Site loading

Style Guide – Combining Tailored Separates

September 20th, 2014

Here at Cad & The Dandy we are seeing an increasing number of our customers investing in tailored separates. By far the most popular of these are jackets and trousers, as contemporary style evolves to determine that the regular business suit is not always the dominant uniform of the workplace. Seasonally, summer also brings a wealth of occasions for which a less formal look is favourable – al fresco drinks parties, garden gatherings and events of a sporting nature.

Where the choices of cloth for a suit can be relatively straightforward, with tailored separates a greater degree of consideration is required. The wealth of weights, patterns and colours available brings many more options into the equation.

For us, the key to selecting successful tailored separates is contrast. Both the trousers and jacket should be in a different cloth from each other, making a clear, visible distinction between the two. As a general rule we would suggest choosing your colours first, then deciding on patterns as a secondary consideration.

For example, neutral coloured trousers in shades of beige, pale blue, light grey and cream can be successfully paired with darker jackets in browns and navy blues. Prince of Wales checks, herringbones and window pane checks work well as contrasting cloths, adding more depth to the overall look. Equally, reversing this with a dark trouser and lighter coloured jacket will work just as well.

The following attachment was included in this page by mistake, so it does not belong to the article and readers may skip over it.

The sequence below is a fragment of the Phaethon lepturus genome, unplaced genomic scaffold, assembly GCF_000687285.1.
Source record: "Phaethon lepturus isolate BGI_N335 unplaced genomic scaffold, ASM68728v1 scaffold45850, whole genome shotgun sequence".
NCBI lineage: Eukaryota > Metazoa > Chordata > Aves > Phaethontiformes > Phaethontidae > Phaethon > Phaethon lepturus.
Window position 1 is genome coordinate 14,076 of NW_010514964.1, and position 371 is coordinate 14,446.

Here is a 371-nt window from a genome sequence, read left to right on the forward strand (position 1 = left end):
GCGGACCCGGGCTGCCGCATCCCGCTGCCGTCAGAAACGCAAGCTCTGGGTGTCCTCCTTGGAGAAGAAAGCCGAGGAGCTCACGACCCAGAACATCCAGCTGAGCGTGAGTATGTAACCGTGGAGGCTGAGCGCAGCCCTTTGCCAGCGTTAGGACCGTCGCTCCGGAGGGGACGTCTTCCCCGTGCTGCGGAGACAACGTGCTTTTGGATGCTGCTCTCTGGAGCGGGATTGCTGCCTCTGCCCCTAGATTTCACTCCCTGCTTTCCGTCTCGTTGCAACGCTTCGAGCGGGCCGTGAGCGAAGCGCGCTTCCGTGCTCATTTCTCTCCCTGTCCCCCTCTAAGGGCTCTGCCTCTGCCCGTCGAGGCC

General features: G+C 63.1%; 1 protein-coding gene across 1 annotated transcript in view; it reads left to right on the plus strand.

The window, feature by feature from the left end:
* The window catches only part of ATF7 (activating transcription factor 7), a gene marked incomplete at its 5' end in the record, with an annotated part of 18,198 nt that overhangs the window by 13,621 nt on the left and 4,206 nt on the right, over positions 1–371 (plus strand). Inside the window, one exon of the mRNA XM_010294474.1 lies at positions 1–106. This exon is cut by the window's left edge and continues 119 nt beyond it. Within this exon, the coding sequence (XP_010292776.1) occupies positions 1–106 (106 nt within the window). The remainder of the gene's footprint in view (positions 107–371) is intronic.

It’s worth remembering that less formal cloths, such as cottons, gaberdines and linens are best paired together. The same rule applies with more formal cloths such as flannels, worsteds and cashmeres. To mix between these two can result in a slightly chaotic look. Conversely, cloth choices that are too similar may result in a look that is overly matchy-matchy and definitely something to be avoided.

The introduction of some well considered style elements to your jacket can also give it a stronger identity as a tailored separate in its own right, rather than looking like a suit jacket. This might include the addition of a belted cuff, some button hole detailing or pleated patch pockets.

More –

Book a Consultation
Tweed Jackets: A Closely Woven Thing
Bespoke Blazers for Summer